When I was a kid I used to visit a game store called La Città della Luna, which translates to “The City of the Moon” (some of you might know two Italian designers named Francesco Nepitello and Marco Maggi. They worked there, and I believe they actually owned the place).

As a teen without means of transportation living 20-something kilometers away, it took me the whole afternoon to get there and back.

Despite the distance, I visited La Città della Luna as often as possible, because it opened a whole new world for me – and no, I’m not over it yet. I’m pretty sure that without Francesco and Marco spurring my interest in stuff like Magic: The GatheringMutant ChroniclesWarzoneChronopia and Call of Cthulhu, my passion for tabletop gaming wouldn’t be close to what it is now. They probably don’t remember me, but I owe them a lot.

One particular game that caught my attention back then was Knightmare Chess, a Steve Jackson creation that promised to change the rules of chess in ways that really tickled me. For monetary reasons I wasn’t able to purchase the game at the time, but the lure of its strategic fantasy battles stuck with me for years.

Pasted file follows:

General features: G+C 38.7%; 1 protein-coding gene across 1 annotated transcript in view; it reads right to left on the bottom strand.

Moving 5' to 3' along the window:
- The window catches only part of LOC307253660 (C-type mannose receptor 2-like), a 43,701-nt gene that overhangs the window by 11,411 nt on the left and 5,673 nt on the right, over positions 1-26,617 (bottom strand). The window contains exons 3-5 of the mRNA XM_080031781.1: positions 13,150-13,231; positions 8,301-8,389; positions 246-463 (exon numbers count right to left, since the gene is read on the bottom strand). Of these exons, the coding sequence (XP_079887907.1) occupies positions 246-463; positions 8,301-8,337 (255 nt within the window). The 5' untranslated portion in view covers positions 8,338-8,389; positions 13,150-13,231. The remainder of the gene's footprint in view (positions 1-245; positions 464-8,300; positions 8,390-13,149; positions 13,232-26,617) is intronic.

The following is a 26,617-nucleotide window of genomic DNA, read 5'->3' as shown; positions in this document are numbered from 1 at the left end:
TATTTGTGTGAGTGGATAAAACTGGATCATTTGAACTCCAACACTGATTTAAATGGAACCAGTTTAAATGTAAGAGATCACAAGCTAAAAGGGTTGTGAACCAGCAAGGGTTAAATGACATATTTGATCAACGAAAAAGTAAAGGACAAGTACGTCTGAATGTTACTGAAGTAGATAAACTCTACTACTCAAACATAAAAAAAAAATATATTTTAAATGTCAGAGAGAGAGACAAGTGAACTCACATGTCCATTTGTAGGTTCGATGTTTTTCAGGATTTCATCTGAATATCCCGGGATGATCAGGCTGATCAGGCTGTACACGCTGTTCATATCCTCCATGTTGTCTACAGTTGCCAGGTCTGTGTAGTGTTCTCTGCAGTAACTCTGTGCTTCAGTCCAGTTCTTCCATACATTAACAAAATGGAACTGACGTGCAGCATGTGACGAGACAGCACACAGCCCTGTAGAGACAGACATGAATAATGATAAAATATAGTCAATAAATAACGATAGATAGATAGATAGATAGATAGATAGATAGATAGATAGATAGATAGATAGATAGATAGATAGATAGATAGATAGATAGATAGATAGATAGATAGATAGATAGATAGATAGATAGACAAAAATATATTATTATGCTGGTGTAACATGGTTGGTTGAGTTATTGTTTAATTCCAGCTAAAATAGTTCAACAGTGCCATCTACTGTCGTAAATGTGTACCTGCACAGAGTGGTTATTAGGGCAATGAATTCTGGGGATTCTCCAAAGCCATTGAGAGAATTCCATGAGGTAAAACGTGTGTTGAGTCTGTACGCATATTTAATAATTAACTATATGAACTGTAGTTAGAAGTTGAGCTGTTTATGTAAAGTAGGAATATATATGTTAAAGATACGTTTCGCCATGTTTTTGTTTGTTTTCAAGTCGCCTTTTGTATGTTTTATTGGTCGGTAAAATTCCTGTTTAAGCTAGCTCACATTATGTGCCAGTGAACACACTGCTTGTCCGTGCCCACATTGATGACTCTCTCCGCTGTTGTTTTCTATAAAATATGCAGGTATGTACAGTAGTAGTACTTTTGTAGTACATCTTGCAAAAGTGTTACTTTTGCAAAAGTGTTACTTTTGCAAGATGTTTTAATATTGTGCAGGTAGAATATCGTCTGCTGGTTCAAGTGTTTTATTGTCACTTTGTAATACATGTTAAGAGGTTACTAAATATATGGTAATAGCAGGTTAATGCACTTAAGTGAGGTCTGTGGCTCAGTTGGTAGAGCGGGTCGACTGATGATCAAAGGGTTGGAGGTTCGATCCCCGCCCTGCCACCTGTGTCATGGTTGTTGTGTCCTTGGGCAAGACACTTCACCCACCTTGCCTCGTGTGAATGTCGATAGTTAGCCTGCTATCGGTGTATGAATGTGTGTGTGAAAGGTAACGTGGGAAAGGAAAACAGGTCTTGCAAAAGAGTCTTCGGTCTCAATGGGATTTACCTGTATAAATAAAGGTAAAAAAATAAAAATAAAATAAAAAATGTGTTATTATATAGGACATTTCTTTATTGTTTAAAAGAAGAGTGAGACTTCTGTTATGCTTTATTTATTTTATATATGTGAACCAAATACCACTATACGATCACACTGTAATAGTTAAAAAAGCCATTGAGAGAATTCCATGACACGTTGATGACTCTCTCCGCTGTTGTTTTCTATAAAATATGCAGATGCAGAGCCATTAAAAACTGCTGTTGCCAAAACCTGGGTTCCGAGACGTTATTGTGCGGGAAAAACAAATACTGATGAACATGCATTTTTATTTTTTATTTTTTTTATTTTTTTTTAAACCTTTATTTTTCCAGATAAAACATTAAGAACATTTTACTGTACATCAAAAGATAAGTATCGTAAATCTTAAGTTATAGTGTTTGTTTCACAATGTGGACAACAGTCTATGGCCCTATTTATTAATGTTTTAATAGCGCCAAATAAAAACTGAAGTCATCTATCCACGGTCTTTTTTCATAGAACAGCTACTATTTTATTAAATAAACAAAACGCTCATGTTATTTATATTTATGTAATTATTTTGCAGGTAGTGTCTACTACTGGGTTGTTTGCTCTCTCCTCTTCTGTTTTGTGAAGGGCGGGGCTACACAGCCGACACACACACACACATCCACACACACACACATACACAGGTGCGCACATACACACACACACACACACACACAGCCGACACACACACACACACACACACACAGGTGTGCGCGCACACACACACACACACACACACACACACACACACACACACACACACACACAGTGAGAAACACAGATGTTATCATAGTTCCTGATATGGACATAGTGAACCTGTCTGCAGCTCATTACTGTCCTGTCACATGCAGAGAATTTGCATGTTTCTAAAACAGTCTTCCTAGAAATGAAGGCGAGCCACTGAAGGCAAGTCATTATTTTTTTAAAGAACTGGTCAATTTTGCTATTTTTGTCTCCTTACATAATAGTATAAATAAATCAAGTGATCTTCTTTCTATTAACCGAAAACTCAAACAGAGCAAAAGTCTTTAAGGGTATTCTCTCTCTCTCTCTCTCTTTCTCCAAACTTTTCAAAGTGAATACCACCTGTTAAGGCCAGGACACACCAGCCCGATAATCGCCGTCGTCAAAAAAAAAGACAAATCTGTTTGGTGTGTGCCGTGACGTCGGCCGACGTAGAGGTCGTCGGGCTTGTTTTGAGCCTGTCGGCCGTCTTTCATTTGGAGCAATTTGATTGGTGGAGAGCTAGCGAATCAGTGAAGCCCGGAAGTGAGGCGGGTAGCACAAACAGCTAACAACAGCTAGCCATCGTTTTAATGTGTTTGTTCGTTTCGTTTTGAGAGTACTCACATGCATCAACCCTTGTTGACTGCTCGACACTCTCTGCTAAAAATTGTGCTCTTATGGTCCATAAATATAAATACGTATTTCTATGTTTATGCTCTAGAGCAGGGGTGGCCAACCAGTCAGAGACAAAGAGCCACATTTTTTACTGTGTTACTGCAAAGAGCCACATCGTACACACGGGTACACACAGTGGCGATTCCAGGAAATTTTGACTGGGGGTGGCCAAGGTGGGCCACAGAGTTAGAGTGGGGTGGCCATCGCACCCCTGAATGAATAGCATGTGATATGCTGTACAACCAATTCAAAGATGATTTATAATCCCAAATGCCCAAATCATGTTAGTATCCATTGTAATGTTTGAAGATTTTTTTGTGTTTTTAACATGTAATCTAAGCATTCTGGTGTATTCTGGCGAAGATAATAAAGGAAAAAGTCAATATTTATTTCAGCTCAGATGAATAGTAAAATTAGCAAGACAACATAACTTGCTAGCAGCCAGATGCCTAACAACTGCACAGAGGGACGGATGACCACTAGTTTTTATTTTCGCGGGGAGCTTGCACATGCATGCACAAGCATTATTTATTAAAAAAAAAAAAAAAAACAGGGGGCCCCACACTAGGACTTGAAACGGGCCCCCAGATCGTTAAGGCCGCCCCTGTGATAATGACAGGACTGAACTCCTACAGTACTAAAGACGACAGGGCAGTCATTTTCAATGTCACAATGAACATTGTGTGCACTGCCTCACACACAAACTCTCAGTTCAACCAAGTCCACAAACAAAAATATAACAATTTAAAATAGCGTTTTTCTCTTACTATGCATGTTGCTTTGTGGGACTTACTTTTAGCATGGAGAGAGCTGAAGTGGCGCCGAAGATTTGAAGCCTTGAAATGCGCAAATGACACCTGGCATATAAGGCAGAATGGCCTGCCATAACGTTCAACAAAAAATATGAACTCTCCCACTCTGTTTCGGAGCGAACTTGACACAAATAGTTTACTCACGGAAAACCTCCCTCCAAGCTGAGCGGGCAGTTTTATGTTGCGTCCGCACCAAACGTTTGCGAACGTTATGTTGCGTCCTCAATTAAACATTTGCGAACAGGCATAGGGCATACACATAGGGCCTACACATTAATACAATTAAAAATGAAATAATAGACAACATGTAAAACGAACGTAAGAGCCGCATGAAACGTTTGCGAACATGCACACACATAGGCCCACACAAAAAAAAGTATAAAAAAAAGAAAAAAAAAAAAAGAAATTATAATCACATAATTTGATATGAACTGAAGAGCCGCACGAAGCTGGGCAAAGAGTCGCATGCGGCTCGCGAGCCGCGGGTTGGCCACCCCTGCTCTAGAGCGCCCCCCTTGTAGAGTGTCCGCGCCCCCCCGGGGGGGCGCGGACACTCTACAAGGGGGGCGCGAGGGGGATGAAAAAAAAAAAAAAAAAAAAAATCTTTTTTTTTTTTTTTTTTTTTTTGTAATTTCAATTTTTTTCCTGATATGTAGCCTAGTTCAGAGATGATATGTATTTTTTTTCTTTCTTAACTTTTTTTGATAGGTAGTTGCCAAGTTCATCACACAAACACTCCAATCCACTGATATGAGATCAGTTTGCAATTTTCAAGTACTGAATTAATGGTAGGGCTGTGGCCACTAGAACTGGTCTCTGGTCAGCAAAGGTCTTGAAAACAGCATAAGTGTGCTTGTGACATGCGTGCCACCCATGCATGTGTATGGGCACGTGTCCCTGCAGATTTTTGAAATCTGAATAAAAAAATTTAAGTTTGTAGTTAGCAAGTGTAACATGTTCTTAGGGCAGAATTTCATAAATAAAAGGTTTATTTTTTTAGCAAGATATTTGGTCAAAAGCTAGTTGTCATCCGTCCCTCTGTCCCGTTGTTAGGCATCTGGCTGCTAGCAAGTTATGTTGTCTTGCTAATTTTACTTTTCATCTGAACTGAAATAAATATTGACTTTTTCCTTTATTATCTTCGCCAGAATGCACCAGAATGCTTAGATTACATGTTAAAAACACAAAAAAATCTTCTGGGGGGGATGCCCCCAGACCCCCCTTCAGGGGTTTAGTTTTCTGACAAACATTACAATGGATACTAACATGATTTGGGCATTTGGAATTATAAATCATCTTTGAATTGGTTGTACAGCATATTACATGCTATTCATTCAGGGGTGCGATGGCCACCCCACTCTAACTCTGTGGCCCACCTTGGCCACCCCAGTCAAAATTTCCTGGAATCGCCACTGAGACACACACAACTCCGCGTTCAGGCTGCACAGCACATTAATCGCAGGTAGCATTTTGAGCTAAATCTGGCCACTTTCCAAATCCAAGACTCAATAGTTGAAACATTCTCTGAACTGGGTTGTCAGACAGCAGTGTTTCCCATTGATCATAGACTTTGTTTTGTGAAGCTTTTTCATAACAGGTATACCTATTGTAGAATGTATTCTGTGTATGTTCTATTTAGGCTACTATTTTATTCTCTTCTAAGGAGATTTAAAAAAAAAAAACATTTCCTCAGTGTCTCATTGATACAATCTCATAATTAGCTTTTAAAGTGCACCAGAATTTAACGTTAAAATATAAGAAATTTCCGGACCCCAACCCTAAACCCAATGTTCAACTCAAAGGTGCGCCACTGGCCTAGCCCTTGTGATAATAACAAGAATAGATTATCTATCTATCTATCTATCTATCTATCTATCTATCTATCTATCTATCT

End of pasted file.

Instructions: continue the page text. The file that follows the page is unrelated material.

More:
Until recently, Knightmare Chess was sold out and almost impossible to find at a reasonable price. But last year, when I started working on A Battle of Dwarves, I found an original copy on eBay for a non-offensive price. At the time I was pitching A Battle of Dwarves to my current employer. The idea was simple: we would develop a version of chess that featured factions, characters and mechanics from another property the company was working on. Despite initial enthusiasm within the prototype group (me, Markus Montola and Niko Mäkelä), the potential for incredibly long asynchronous multiplayer sessions, and other external factors, hastened the game’s demise.

Stubbornly, I refused to give up. I wanted to breathe life into my Knighmare Chess inspiration, and I was gonna do it with A Battle of Dwarves. It was then I realized it had to be a board game.

[continues in the next episode]